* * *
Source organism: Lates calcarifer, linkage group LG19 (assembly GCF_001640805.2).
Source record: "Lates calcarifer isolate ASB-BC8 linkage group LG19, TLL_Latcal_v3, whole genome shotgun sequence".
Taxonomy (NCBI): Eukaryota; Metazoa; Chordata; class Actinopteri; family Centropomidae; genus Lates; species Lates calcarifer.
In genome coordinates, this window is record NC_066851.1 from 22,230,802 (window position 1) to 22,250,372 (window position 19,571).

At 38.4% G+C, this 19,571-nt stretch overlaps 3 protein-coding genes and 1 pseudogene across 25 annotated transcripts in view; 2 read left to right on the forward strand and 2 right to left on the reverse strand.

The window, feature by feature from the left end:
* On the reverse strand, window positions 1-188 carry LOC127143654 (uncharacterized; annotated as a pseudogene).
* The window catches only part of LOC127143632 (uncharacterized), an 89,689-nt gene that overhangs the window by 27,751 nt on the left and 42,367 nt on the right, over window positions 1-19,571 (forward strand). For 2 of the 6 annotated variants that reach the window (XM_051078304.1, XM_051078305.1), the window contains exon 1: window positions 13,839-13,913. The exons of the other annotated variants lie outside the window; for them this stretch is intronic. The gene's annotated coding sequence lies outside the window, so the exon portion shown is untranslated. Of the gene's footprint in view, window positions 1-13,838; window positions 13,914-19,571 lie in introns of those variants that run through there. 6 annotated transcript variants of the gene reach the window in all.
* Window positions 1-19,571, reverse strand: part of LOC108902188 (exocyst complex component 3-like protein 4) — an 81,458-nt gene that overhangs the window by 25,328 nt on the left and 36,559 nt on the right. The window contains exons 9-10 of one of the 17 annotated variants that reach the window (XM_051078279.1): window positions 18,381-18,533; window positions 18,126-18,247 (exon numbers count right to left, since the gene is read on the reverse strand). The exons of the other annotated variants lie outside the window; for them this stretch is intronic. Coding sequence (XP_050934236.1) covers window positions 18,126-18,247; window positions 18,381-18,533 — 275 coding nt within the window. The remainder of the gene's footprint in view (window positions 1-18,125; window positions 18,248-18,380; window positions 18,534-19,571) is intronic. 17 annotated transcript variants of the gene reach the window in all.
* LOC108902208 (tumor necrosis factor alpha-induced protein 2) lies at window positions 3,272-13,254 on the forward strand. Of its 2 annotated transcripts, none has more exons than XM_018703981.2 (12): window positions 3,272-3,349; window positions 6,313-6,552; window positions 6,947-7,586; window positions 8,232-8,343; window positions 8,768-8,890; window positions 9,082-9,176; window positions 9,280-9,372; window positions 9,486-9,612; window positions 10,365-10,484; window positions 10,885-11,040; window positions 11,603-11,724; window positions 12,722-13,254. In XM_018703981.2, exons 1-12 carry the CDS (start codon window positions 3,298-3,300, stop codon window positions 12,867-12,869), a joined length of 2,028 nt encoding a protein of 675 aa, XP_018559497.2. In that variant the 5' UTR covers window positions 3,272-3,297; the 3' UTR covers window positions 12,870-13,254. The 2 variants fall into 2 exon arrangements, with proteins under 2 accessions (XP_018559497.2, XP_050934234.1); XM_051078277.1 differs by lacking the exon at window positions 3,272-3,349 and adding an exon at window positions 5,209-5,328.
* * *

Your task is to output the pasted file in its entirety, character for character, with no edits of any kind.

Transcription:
Source organism: Lates calcarifer, linkage group LG19 (assembly GCF_001640805.2).
Source record: "Lates calcarifer isolate ASB-BC8 linkage group LG19, TLL_Latcal_v3, whole genome shotgun sequence".
Taxonomy (NCBI): Eukaryota; Metazoa; Chordata; class Actinopteri; family Centropomidae; genus Lates; species Lates calcarifer.
In genome coordinates, this window is record NC_066851.1 from 22,230,802 (window position 1) to 22,250,372 (window position 19,571).

At 38.4% G+C, this 19,571-nt stretch overlaps 3 protein-coding genes and 1 pseudogene across 25 annotated transcripts in view; 2 read left to right on the forward strand and 2 right to left on the reverse strand.

The window, feature by feature from the left end:
* On the reverse strand, window positions 1-188 carry LOC127143654 (uncharacterized; annotated as a pseudogene).
* The window catches only part of LOC127143632 (uncharacterized), an 89,689-nt gene that overhangs the window by 27,751 nt on the left and 42,367 nt on the right, over window positions 1-19,571 (forward strand). For 2 of the 6 annotated variants that reach the window (XM_051078304.1, XM_051078305.1), the window contains exon 1: window positions 13,839-13,913. The exons of the other annotated variants lie outside the window; for them this stretch is intronic. The gene's annotated coding sequence lies outside the window, so the exon portion shown is untranslated. Of the gene's footprint in view, window positions 1-13,838; window positions 13,914-19,571 lie in introns of those variants that run through there. 6 annotated transcript variants of the gene reach the window in all.
* Window positions 1-19,571, reverse strand: part of LOC108902188 (exocyst complex component 3-like protein 4) — an 81,458-nt gene that overhangs the window by 25,328 nt on the left and 36,559 nt on the right. The window contains exons 9-10 of one of the 17 annotated variants that reach the window (XM_051078279.1): window positions 18,381-18,533; window positions 18,126-18,247 (exon numbers count right to left, since the gene is read on the reverse strand). The exons of the other annotated variants lie outside the window; for them this stretch is intronic. Coding sequence (XP_050934236.1) covers window positions 18,126-18,247; window positions 18,381-18,533 — 275 coding nt within the window. The remainder of the gene's footprint in view (window positions 1-18,125; window positions 18,248-18,380; window positions 18,534-19,571) is intronic. 17 annotated transcript variants of the gene reach the window in all.
* LOC108902208 (tumor necrosis factor alpha-induced protein 2) lies at window positions 3,272-13,254 on the forward strand. Of its 2 annotated transcripts, none has more exons than XM_018703981.2 (12): window positions 3,272-3,349; window positions 6,313-6,552; window positions 6,947-7,586; window positions 8,232-8,343; window positions 8,768-8,890; window positions 9,082-9,176; window positions 9,280-9,372; window positions 9,486-9,612; window positions 10,365-10,484; window positions 10,885-11,040; window positions 11,603-11,724; window positions 12,722-13,254. In XM_018703981.2, exons 1-12 carry the CDS (start codon window positions 3,298-3,300, stop codon window positions 12,867-12,869), a joined length of 2,028 nt encoding a protein of 675 aa, XP_018559497.2. In that variant the 5' UTR covers window positions 3,272-3,297; the 3' UTR covers window positions 12,870-13,254. The 2 variants fall into 2 exon arrangements, with proteins under 2 accessions (XP_018559497.2, XP_050934234.1); XM_051078277.1 differs by lacking the exon at window positions 3,272-3,349 and adding an exon at window positions 5,209-5,328.